Advertisement

Automated Software Engineering

, Volume 23, Issue 4, pp 649–686 | Cite as

Concept extraction from business documents for software engineering projects

  • Pierre André MénardEmail author
  • Sylvie Ratté
Article

Abstract

Acquiring relevant business concepts is a crucial first step for any software project for which the software experts are not domain experts. The wealth of information buried within an organization’s written documentation is a precious source of concepts, relationships and attributes which can be used to model the enterprise’s domain. The lack of targeted extraction tools can make perusing through this type of resource a lengthy and costly process. We propose a domain model focused extraction process aimed at the rapid discovery of knowledge relevant to the software expert. To avoid undesirable noise from high-level linguistic tools, the process is mainly composed of positive and negative base filters that are less error prone and more robust. The extracted candidates are then reordered using a weight propagation algorithm based on structural hints from source documents. When tested on French text corpora from public organizations, our process performs 2.7 times better than a statistical baseline for relevant concept discovery. A new metric to assess the performance discovery speed of relevant concepts is introduced. The annotation of a gold standard definition of software engineering oriented concepts for knowledge extraction tasks is also presented.

Keywords

Automated extraction Conceptual model Domain model Relevance evaluation Software project Knowledge modeling 

References

  1. Abeillé, A., Clément, L., Toussenel, F.: Building a Treebank for French. Treebanks Kluwer, Dordrecht (2003)CrossRefGoogle Scholar
  2. Abran, A., Moore, J., Bourque, P., Dupuis, R., Tripp, L.: Guide to the Software Engineering Body of Knowledge. IEEE Computer Society Press, Los Alamitos (2004)Google Scholar
  3. Anderson, T.D.: Studying human judgments of relevance: interactions in context. In: Proceedings of the 1st International Conference on Information Interaction in Context, ACM, pp. 6–14 (2006)Google Scholar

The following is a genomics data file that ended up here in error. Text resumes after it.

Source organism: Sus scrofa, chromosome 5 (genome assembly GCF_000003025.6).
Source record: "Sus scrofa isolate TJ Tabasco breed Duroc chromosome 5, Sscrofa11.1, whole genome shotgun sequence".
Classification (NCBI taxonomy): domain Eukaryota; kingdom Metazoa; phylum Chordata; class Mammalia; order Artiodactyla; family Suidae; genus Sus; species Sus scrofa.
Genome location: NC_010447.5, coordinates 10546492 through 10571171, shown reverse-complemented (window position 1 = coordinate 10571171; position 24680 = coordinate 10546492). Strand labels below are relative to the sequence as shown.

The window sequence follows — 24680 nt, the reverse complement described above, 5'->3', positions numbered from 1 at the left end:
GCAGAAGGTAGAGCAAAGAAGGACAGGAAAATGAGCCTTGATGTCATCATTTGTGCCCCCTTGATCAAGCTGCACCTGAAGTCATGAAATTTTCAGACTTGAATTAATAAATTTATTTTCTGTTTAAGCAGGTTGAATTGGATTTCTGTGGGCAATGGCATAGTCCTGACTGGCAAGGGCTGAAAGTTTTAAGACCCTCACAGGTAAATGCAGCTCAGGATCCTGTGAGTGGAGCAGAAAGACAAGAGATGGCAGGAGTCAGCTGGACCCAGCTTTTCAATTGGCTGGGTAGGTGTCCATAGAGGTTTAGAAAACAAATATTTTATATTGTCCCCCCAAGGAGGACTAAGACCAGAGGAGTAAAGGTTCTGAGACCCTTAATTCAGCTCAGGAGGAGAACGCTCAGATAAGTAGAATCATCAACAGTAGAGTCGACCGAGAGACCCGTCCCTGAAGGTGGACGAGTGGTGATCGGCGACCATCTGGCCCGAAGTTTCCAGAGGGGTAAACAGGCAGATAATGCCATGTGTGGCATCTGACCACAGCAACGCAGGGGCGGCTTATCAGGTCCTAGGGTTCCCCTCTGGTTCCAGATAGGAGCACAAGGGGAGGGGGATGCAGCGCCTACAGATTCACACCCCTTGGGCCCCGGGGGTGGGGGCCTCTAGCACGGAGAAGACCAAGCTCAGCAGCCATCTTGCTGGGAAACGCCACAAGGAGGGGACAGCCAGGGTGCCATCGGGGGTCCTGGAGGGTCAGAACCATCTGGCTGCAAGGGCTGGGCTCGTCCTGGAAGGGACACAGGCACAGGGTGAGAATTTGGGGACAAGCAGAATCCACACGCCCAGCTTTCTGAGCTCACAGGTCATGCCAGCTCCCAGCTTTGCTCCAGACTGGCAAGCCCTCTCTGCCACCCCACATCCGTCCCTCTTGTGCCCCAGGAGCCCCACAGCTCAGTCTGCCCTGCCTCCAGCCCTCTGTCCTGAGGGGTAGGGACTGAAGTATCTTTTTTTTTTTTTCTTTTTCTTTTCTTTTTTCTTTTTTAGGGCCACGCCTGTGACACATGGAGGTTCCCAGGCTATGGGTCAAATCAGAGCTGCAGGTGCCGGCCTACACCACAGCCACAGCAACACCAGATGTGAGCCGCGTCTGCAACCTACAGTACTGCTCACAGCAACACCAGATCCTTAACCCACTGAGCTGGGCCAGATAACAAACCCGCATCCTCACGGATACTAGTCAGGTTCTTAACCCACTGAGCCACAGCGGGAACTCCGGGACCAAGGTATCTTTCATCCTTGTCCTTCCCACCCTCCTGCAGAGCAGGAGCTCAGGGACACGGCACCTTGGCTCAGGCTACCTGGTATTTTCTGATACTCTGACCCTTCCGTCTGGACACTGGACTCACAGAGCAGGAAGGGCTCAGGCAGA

4. Batini, C., Ceri, S., Navathe, S.: Conceptual Database Design: An Entity-Relationship Approach. Benjamin/Cummings Pub, Co, San Francisco (1992)zbMATHGoogle Scholar
  5. Borgida, A.: How knowledge representation meets software engineering (and often databases). Autom. Softw. Eng. 14(4), 443–464 (2007). doi: 10.1007/s10515-007-0018-0 CrossRefGoogle Scholar
  6. Chen, P.: English sentence structure and entity-relationship diagrams. Inf. Sci. 29(2–3), 127–149 (1983). doi: 10.1016/0020-0255(83)90014-2 CrossRefGoogle Scholar
  7. Cunningham, H., Maynard, D., Bontcheva, K., Tablan, V., Aswani, N., Roberts, I., Gorrell, G., et al.: Text Processing with GATE (Version 6) (2011)Google Scholar
  8. Deeptimahanti, D., Sanyal, R.: Semi-automatic generation of UML models from natural language requirements. In: Proceedings of the 4th India Software Engineering Conference, ACM, pp. 165–174 (2011)Google Scholar
  9. Farrell, J.: IBM Watson: a brief overview and thoughts for healthcare education and performance improvement. http://www.medbiq.org/sites/default/files/presentations/2011/Farrell.ppt. Accessed 14 June 2015 (2009)
  10. Fellbaum, C.: WordNet: An Electronic Lexical Database (Language, Speech, and Communication). The MIT Press, Cambridge, MA (1998)zbMATHGoogle Scholar
  11. Green, S., de Marneffe, M., Bauer, J., Manning, C.: Multiword expression identification with tree substitution grammars: a parsing tour de force with french. In: Conference on Empirical Methods in Natural Language Processing (2011)Google Scholar